Art, Mourning, and Immortality

Yesterday marked Edgar Allan Poe’s 207th birthday. Every year, I write a note on Facebook or Twitter (I think last year there was even a blog) thanking him for sharing his works, for influencing my own. How I try to honor his gift in my life and in my work.

Monday marked a week since David Bowie died (which is still bizarre to say/type/consider or accept as factual statement). I woke up to a text from my sister apologizing for the “sad news” I was going to hear and–in a run-on statement–asking if I could pick her up from school. Another text just read “David Bowie WHYYY?” I didn’t bother putting my contacts in and pulled up Twitter to find out that a man I’d adored since I was child was no longer with us.

I can’t remember being so greatly saddened by a celebrity death. I guess Bowie is, technically, my first. An mourning an artist is a strange state. I spent Monday in a haze, intermitantly sobbing, debating if I could watch Labyrinth (I couldn’t), and trying to imagine what the world would be like now that it had lost some of its glitter. Everyone dies, so it’s not like I didn’t expect it one day, in the distant future, but if anyone was going to be immortal, it’d be him.

Labyrinth was my first introduction to Bowie. We had it recorded on a VHS off the television, then I finally got the official VHS one year for Christmas. I wore both out. I’ve since upgraded to DVD, including the 25th Anniversary version. Let’s be honest, I’ll burn those copies out, too. I watch it at least once a year.

It’s always been a dream of mine to one day write my own version of Labyrinth.

I used to dance around to Rebel, Rebel while putting on makeup. There were, of course, periods of time where I didn’t think of Bowie, or listen to his songs. When he released Next Day a couple of years ago, I was not so secretly hoping for a tour. Not a big tour. Just the major cities. The man was in his 60s, still young. I’d have paid anything to see that show.

And then Blackstar happened. I saw the link for the Lazarus video on Facebook and didn’t click it. And then he was gone.

I know I would have seen the signs if I’d looked. Maybe. There’s still part of me that would have been in reasonable denial. Afterall, The Goblin King isn’t bound by the rules of mortals.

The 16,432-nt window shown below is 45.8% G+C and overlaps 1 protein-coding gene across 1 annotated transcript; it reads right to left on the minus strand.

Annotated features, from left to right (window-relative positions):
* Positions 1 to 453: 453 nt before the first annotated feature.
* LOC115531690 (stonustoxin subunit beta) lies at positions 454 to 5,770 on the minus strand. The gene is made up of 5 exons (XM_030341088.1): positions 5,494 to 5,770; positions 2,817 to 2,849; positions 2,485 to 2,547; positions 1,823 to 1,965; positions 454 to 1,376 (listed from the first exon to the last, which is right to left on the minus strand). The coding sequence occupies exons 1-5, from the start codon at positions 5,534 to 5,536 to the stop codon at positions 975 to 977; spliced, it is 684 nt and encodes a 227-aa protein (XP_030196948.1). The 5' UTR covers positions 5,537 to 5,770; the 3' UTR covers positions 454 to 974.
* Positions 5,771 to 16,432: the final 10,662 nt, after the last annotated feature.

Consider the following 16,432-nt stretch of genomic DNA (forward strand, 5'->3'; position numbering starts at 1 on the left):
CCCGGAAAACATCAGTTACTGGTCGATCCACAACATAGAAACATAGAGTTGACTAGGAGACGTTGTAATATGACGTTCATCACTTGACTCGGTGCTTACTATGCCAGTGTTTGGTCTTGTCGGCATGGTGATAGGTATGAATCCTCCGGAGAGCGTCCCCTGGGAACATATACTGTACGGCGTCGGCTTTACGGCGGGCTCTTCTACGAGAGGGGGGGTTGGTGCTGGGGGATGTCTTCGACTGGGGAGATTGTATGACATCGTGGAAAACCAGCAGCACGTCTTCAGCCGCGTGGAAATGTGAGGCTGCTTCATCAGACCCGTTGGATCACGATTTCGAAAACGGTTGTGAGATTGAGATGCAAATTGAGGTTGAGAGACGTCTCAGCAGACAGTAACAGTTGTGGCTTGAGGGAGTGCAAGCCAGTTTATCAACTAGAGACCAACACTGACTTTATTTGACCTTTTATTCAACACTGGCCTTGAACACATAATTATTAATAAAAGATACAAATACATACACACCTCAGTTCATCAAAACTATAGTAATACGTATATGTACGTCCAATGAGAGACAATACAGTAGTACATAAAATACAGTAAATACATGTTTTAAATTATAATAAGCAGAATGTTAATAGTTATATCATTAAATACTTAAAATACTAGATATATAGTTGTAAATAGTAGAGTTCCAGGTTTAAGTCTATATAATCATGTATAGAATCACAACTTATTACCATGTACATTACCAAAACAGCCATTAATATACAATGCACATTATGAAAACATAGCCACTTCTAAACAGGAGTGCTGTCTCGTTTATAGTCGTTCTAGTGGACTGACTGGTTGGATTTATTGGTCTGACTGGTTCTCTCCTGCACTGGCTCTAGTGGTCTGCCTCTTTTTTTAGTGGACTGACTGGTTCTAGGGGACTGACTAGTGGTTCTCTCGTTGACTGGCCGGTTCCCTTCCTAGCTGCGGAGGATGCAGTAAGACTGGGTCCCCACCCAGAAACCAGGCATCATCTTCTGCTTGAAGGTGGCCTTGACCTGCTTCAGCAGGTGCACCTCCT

Underground popped up on shuffle the other day, and I ugly-cried in my car. I did better with As The World Falls Down. Work Radio added Let’s Dance to their mix along with Under Pressure. I stopped yesterday afternoon to just listen, despite being half an hour past the end of my shift.

It’s strange to mourn someone you only knew through their art, especially when the world as whole is mourning with you. There’s some comfort in that shared pain, makes you feel less… silly for crying over someone you never met. I didn’t know David Jones, but David Bowie taught me the importance of embracing my strangeness. If David Bowie could make being David Bowie cool, then I could do anything.

So Tuesday, I put on glitter and faced the world and did whatever I wanted to do because I wanted to do it.

In a little over a week, he’s gotten a lightning bolt-shaped constallation named after him. Other artists and actors and people are coming forward to share stories. He finally had a Number 1 album in America. He turned his death into something so artistically powerful, you can’t help but marvel at it.

In the end, he did achieve immortality. Art allows everyone to live forever.

I’ve been struggling over the last couple weeks with completing the plot for The Current Project. Turns out what I needed was Bowie. If this book makes it into the world, I hope you find him in it.

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